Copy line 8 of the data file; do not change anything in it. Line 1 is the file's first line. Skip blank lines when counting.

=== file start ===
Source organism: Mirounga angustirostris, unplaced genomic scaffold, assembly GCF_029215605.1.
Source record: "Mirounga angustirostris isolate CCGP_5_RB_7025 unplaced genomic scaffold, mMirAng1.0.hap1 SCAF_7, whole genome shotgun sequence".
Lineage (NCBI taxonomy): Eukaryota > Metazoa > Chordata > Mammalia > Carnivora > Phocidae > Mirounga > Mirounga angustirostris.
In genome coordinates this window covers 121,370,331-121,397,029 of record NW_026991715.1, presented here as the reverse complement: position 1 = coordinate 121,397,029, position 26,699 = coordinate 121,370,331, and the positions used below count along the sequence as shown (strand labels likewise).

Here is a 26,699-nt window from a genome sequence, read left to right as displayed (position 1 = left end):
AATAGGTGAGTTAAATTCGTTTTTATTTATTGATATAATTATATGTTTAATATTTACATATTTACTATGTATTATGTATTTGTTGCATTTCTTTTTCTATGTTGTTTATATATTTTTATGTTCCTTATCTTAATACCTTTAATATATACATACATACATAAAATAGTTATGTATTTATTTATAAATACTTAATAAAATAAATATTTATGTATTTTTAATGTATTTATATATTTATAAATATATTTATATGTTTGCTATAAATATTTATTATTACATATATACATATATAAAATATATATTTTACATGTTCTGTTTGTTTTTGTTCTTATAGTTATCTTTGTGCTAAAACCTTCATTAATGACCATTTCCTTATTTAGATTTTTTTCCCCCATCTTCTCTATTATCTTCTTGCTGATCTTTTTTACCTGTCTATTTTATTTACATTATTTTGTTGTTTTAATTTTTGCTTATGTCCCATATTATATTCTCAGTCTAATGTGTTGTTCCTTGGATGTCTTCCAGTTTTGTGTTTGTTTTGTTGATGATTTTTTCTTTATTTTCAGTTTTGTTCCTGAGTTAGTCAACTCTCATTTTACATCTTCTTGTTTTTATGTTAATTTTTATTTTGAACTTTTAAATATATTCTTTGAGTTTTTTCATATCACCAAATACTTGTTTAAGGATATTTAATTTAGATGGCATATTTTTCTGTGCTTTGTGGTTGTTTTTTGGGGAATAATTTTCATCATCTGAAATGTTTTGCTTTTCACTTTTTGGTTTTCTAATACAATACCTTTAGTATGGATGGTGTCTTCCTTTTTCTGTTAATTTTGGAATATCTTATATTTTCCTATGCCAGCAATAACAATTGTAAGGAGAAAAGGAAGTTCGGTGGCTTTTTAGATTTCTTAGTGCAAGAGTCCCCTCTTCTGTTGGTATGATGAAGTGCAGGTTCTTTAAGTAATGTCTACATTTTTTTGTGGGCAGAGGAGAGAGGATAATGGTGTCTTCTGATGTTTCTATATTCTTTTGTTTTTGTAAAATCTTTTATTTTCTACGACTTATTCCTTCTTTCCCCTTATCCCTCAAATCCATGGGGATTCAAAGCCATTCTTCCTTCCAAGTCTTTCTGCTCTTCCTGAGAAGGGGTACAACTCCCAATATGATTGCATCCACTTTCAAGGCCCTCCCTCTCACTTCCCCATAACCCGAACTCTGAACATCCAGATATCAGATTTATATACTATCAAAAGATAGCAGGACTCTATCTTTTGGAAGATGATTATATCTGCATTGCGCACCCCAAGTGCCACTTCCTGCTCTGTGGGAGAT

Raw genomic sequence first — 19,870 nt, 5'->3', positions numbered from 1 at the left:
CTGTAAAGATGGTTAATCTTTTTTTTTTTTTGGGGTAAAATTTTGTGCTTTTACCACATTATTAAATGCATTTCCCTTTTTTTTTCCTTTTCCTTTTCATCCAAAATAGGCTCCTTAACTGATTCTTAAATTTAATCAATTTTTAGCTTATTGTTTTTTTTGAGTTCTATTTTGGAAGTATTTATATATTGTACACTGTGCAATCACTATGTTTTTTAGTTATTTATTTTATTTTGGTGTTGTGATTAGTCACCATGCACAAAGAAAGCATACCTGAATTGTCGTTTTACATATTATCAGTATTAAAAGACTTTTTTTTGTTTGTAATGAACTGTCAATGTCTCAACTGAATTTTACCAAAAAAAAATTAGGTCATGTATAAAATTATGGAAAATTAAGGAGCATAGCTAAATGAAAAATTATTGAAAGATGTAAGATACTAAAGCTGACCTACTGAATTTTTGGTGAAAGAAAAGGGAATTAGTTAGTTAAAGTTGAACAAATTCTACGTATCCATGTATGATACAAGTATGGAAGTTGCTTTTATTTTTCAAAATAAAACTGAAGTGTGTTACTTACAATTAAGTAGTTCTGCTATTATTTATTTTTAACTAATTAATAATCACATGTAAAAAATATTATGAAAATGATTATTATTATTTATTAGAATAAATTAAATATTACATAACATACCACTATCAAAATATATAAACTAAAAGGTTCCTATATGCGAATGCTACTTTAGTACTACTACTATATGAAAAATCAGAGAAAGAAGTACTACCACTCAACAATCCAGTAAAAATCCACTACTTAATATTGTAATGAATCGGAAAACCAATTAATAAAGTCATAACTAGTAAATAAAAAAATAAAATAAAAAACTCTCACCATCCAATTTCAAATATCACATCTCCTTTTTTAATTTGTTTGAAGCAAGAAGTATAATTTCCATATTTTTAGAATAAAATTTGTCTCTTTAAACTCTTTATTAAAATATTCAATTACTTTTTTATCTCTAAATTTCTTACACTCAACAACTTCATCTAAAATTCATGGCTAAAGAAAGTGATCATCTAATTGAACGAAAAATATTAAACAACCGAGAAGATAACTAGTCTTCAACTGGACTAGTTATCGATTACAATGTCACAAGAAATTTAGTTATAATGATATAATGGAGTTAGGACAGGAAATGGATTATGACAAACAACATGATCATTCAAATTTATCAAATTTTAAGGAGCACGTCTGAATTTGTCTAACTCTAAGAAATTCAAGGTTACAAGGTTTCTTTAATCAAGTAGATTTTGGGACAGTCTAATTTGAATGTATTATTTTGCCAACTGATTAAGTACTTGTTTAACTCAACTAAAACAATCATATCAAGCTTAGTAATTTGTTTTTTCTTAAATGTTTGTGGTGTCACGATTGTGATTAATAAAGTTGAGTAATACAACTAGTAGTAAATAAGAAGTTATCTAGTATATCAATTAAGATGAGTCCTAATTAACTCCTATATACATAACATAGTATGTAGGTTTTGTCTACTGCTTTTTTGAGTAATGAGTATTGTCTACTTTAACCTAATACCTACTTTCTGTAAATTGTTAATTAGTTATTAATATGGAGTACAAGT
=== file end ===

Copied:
CTGTAAAGATGGTTAATCTTTTTTTTTTTTTGGGGTAAAATTTTGTGCTTTTACCACATTATTAAATGCATTTCCCTTTTTTTTTCCTTTTCCTTTTCATCCAAAATAGGCTCCTTAACTGATTCTTAAATTTAATCAATTTTTAGCTTATTGTTTTTTTTGAGTTCTATTTTGGAAGTATTTATATATTGTACACTGTGCAATCACTATGTTTTTTAGTTATTTATTTTATTTTGGTGTTGTGATTAGTCACCATGCACAAAGAAAGCATACCTGAATTGTCGTTTTACATATTATCAGTATTAAAAGACTTTTTTTTGTTTGTAATGAACTGTCAATGTCTCAACTGAATTTTACCAAAAAAAAATTAGGTCATGTATAAAATTATGGAAAATTAAGGAGCATAGCTAAATGAAAAATTATTGAAAGATGTAAGATACTAAAGCTGACCTACTGAATTTTTGGTGAAAGAAAAGGGAATTAGTTAGTTAAAGTTGAACAAATTCTACGTATCCATGTATGATACAAGTATGGAAGTTGCTTTTATTTTTCAAAATAAAACTGAAGTGTGTTACTTACAATTAAGTAGTTCTGCTATTATTTATTTTTAACTAATTAATAATCACATGTAAAAAATATTATGAAAATGATTATTATTATTTATTAGAATAAATTAAATATTACATAACATACCACTATCAAAATATATAAACTAAAAGGTTCCTATATGCGAATGCTACTTTAGTACTACTACTATATGAAAAATCAGAGAAAGAAGTACTACCACTCAACAATCCAGTAAAAATCCACTACTTAATATTGTAATGAATCGGAAAACCAATTAATAAAGTCATAACTAGTAAATAAAAAAATAAAATAAAAAACTCTCACCATCCAATTTCAAATATCACATCTCCTTTTTTAATTTGTTTGAAGCAAGAAGTATAATTTCCATATTTTTAGAATAAAATTTGTCTCTTTAAACTCTTTATTAAAATATTCAATTACTTTTTTATCTCTAAATTTCTTACACTCAACAACTTCATCTAAAATTCATGGCTAAAGAAAGTGATCATCTAATTGAACGAAAAATATTAAACAACCGAGAAGATAACTAGTCTTCAACTGGACTAGTTATCGATTACAATGTCACAAGAAATTTAGTTATAATGATATAATGGAGTTAGGACAGGAAATGGATTATGACAAACAACATGATCATTCAAATTTATCAAATTTTAAGGAGCACGTCTGAATTTGTCTAACTCTAAGAAATTCAAGGTTACAAGGTTTCTTTAATCAAGTAGATTTTGGGACAGTCTAATTTGAATGTATTATTTTGCCAACTGATTAAGTACTTGTTTAACTCAACTAAAACAATCATATCAAGCTTAGTAATTTGTTTTTTCTTAAATGTTTGTGGTGTCACGATTGTGATTAATAAAGTTGAGTAATACAACTAGTAGTAAATAAGAAGTTATCTAGTATATCAATTAAGATGAGTCCTAATTAACTCCTATATACATAACATAGTATGTAGGTTTTGTCTACTGCTTTTTTGAGTAATGAGTATTGTCTACTTTAACCTAATACCTACTTTCTGTAAATTGTTAATTAGTTATTAATATGGAGTACAAGT